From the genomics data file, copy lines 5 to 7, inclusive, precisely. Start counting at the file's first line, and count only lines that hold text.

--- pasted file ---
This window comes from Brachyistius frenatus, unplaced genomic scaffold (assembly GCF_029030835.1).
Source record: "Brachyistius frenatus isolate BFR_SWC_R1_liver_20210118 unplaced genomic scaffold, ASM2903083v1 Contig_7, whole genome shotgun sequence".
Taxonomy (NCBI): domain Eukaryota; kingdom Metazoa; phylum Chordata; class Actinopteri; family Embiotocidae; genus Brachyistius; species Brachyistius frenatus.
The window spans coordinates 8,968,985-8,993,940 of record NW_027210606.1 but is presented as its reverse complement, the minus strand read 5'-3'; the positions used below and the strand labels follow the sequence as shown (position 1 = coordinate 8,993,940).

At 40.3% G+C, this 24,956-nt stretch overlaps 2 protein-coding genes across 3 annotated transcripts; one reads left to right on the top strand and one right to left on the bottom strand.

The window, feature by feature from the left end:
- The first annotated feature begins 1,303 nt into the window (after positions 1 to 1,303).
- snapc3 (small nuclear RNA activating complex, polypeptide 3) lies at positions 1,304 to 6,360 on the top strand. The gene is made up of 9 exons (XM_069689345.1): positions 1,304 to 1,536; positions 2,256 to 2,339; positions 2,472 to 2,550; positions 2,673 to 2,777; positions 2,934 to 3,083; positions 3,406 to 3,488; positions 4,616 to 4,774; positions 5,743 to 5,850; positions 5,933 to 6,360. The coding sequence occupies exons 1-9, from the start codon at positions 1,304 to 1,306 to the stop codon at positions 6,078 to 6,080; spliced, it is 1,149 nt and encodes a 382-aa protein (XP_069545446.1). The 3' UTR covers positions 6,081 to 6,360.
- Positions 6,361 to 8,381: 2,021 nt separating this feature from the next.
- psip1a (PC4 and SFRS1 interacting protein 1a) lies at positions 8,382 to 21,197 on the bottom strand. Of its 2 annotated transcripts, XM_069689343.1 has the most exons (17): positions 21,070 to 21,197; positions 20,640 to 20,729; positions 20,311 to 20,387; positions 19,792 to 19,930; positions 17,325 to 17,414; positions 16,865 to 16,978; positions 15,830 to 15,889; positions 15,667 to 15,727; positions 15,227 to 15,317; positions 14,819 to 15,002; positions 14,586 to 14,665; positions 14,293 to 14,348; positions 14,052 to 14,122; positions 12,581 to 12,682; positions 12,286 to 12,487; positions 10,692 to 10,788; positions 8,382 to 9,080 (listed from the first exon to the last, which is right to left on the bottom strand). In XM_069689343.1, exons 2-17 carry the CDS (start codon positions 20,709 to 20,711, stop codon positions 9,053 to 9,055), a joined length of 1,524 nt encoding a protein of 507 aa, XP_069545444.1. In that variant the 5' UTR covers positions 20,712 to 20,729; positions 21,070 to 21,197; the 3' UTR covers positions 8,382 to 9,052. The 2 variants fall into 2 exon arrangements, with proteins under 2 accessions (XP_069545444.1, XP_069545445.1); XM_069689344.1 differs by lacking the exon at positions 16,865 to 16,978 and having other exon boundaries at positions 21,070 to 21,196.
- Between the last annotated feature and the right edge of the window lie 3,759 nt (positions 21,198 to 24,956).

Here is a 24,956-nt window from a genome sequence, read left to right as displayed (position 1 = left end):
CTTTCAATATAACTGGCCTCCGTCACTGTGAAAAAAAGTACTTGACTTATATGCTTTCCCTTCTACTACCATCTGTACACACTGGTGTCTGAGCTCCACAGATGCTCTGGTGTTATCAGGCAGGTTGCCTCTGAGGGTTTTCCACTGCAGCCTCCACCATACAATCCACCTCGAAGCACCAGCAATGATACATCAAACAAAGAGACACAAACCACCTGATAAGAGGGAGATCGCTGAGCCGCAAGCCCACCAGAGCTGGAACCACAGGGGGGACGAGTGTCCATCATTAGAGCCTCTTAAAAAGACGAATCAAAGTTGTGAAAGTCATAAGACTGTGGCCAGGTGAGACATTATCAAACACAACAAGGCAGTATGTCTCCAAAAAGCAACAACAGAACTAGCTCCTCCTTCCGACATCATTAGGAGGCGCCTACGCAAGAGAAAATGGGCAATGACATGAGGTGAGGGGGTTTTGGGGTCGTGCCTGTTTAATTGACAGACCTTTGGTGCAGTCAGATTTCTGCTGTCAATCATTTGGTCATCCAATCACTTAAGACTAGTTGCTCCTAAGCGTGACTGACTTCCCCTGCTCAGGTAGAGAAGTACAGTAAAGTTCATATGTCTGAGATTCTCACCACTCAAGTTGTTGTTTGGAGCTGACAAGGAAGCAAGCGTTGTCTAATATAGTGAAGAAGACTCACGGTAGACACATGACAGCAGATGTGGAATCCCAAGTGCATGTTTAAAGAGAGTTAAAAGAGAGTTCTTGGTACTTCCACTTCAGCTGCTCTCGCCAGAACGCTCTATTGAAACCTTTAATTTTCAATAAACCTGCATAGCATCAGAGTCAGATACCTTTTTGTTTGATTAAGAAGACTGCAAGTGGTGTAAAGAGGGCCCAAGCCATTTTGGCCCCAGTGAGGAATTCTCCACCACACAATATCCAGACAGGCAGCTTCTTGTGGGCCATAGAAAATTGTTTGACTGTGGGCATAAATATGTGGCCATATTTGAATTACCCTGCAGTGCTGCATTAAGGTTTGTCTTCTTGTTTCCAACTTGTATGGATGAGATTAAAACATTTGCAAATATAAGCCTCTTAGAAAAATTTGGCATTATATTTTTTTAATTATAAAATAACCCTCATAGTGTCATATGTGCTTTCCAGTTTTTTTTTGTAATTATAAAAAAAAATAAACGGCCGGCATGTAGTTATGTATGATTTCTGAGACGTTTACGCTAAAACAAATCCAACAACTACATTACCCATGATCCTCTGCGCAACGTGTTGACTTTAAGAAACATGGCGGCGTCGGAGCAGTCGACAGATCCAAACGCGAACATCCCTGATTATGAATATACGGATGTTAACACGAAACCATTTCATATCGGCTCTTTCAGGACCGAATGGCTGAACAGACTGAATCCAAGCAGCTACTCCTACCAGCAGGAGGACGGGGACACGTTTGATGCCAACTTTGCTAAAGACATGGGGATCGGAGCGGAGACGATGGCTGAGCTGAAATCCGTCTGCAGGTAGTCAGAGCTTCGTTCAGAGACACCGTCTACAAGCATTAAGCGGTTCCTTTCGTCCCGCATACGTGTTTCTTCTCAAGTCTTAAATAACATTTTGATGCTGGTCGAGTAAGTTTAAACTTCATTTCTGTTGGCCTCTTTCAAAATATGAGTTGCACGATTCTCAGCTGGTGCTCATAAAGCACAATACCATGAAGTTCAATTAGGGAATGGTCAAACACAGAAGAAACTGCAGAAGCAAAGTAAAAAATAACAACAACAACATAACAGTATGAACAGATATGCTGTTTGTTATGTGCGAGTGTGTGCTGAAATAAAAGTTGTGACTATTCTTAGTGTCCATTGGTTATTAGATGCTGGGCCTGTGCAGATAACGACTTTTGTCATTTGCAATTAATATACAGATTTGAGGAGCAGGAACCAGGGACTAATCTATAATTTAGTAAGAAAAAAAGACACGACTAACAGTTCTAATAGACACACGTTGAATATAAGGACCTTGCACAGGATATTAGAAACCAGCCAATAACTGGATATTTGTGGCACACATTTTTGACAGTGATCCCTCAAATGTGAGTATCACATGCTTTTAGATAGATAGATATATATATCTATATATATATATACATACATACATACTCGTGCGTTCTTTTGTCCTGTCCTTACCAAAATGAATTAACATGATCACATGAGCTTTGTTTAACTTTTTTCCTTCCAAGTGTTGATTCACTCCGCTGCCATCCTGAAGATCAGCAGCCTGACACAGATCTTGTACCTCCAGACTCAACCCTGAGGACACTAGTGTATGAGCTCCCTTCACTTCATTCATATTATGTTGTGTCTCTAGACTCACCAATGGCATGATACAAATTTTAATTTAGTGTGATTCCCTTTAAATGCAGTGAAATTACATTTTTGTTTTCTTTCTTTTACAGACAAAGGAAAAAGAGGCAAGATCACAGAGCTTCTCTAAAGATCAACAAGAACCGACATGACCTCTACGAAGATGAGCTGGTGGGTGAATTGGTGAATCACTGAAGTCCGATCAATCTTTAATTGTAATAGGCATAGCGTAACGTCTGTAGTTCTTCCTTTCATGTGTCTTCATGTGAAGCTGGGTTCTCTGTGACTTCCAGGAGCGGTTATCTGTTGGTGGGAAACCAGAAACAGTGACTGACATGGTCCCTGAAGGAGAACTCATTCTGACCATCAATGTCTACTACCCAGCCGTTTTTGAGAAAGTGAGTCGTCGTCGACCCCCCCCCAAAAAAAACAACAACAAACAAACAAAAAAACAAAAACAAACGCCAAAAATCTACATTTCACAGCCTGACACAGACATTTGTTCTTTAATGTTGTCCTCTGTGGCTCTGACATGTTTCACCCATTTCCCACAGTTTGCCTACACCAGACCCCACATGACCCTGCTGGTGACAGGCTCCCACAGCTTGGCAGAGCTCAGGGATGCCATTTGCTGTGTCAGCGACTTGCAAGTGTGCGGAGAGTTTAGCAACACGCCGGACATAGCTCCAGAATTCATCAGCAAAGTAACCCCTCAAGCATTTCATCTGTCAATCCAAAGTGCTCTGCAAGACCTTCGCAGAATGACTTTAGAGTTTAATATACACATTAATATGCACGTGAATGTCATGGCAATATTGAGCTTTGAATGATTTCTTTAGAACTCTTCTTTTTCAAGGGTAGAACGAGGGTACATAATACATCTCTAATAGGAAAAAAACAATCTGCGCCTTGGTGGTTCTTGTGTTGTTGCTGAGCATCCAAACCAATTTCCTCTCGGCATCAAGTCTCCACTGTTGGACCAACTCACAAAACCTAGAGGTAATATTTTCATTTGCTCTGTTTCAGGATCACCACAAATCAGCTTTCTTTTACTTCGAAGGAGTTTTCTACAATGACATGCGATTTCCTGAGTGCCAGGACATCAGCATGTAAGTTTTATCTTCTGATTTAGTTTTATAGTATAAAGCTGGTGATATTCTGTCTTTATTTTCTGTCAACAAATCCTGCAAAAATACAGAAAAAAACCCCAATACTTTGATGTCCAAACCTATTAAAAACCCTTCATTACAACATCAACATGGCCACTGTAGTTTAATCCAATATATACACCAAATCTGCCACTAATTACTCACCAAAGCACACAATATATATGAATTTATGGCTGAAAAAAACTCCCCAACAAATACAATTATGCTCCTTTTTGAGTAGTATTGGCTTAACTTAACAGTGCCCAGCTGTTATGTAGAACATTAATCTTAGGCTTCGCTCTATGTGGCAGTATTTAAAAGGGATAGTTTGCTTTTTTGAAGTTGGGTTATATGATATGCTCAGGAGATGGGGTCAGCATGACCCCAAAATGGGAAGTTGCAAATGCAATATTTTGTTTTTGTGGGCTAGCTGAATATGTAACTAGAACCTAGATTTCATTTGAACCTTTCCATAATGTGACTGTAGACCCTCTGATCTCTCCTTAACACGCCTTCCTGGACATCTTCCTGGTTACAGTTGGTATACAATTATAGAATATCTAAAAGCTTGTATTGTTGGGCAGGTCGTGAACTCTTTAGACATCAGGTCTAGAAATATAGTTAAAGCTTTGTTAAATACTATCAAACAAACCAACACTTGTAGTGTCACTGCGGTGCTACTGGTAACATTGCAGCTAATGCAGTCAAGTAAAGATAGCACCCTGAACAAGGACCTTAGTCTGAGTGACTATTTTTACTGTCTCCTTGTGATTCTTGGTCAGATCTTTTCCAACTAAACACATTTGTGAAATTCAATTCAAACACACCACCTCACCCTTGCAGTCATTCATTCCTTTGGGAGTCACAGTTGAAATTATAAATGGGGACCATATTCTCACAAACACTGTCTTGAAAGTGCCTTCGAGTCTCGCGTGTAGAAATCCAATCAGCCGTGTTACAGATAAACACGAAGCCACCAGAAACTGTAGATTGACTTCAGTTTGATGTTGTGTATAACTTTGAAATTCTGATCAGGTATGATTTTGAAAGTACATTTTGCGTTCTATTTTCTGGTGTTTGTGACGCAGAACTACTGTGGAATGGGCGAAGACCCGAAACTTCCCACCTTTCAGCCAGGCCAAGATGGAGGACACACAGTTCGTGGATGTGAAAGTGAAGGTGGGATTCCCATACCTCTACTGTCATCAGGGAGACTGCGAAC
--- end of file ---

At 40.3% G+C, this 24,956-nt stretch overlaps 2 protein-coding genes across 3 annotated transcripts; one reads left to right on the top strand and one right to left on the bottom strand.

The window, feature by feature from the left end:
- The first annotated feature begins 1,303 nt into the window (after positions 1 to 1,303).